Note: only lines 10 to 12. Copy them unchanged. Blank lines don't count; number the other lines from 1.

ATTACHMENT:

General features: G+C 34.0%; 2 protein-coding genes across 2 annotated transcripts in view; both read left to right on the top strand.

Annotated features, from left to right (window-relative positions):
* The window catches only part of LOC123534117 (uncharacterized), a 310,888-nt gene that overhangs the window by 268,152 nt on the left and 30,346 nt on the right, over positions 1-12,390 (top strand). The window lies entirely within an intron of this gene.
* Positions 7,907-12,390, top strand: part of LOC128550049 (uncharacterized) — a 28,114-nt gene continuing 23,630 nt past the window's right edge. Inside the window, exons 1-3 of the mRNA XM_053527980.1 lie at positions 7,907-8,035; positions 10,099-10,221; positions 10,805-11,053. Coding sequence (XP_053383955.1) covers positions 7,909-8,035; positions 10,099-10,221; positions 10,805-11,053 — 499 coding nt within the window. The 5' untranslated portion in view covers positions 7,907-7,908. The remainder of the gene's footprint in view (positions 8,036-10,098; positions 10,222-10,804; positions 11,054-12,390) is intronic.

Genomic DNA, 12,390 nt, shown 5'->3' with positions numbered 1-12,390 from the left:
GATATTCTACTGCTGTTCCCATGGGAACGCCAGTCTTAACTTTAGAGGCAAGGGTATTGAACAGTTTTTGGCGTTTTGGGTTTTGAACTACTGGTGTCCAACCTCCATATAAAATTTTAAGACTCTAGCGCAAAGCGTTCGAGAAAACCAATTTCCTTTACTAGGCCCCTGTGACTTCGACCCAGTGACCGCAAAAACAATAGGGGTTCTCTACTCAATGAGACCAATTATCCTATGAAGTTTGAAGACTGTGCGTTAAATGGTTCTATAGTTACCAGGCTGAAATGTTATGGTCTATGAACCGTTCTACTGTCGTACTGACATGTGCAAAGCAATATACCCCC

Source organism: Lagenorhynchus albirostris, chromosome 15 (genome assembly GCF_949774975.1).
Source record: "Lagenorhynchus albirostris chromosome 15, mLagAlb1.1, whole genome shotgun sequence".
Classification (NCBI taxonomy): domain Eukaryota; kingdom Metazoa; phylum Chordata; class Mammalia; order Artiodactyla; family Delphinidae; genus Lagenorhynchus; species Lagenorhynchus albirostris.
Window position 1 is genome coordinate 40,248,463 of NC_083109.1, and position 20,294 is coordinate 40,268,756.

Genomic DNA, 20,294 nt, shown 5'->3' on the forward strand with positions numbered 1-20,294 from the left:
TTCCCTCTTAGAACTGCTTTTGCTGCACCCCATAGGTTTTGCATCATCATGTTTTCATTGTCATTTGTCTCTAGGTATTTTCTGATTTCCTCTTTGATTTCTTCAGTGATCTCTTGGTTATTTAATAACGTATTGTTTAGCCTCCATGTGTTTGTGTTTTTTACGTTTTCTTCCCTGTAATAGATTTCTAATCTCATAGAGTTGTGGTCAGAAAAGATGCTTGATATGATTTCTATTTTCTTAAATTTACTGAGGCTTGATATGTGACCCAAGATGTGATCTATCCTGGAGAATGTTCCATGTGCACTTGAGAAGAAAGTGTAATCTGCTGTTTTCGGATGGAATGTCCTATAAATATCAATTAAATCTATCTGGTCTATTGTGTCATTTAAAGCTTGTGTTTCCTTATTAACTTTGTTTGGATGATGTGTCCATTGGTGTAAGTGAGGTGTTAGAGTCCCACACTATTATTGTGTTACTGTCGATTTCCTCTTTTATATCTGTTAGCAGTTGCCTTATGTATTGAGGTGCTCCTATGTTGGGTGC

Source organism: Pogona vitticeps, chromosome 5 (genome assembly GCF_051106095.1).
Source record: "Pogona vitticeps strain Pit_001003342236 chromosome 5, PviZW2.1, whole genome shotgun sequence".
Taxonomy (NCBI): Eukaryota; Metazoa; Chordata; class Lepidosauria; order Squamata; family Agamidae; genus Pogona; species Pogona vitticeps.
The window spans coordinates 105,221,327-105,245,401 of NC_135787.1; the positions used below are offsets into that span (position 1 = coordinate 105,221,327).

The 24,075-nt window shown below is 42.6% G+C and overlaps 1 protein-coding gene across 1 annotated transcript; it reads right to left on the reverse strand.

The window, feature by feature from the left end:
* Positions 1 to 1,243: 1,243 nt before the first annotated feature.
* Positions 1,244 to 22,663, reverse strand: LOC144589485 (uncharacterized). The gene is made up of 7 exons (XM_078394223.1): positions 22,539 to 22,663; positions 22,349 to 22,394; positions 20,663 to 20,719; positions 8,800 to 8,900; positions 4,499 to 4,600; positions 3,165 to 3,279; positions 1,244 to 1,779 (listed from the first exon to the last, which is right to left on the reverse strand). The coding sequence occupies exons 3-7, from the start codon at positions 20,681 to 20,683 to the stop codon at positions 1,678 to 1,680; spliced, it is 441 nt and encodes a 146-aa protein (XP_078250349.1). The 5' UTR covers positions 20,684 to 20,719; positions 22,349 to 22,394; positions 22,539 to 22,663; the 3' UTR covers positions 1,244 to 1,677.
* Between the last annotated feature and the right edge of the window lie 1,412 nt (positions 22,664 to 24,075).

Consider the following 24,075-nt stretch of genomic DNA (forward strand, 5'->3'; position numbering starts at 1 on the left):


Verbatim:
Window position 1 is genome coordinate 40,248,463 of NC_083109.1, and position 20,294 is coordinate 40,268,756.

Genomic DNA, 20,294 nt, shown 5'->3' on the forward strand with positions numbered 1-20,294 from the left:
TTCCCTCTTAGAACTGCTTTTGCTGCACCCCATAGGTTTTGCATCATCATGTTTTCATTGTCATTTGTCTCTAGGTATTTTCTGATTTCCTCTTTGATTTCTTCAGTGATCTCTTGGTTATTTAATAACGTATTGTTTAGCCTCCATGTGTTTGTGTTTTTTACGTTTTCTTCCCTGTAATAGATTTCTAATCTCATAGAGTTGTGGTCAGAAAAGATGCTTGATATGATTTCTATTTTCTTAAATTTACTGAGGCTTGATATGTGACCCAAGATGTGATCTATCCTGGAGAATGTTCCATGTGCACTTGAGAAGAAAGTGTAATCTGCTGTTTTCGGATGGAATGTCCTATAAATATCAATTAAATCTATCTGGTCTATTGTGTCATTTAAAGCTTGTGTTTCCTTATTAACTTTGTTTGGATGATGTGTCCATTGGTGTAAGTGAGGTGTTAGAGTCCCACACTATTATTGTGTTACTGTCGATTTCCTCTTTTATATCTGTTAGCAGTTGCCTTATGTATTGAGGTGCTCCTATGTTGGGTGC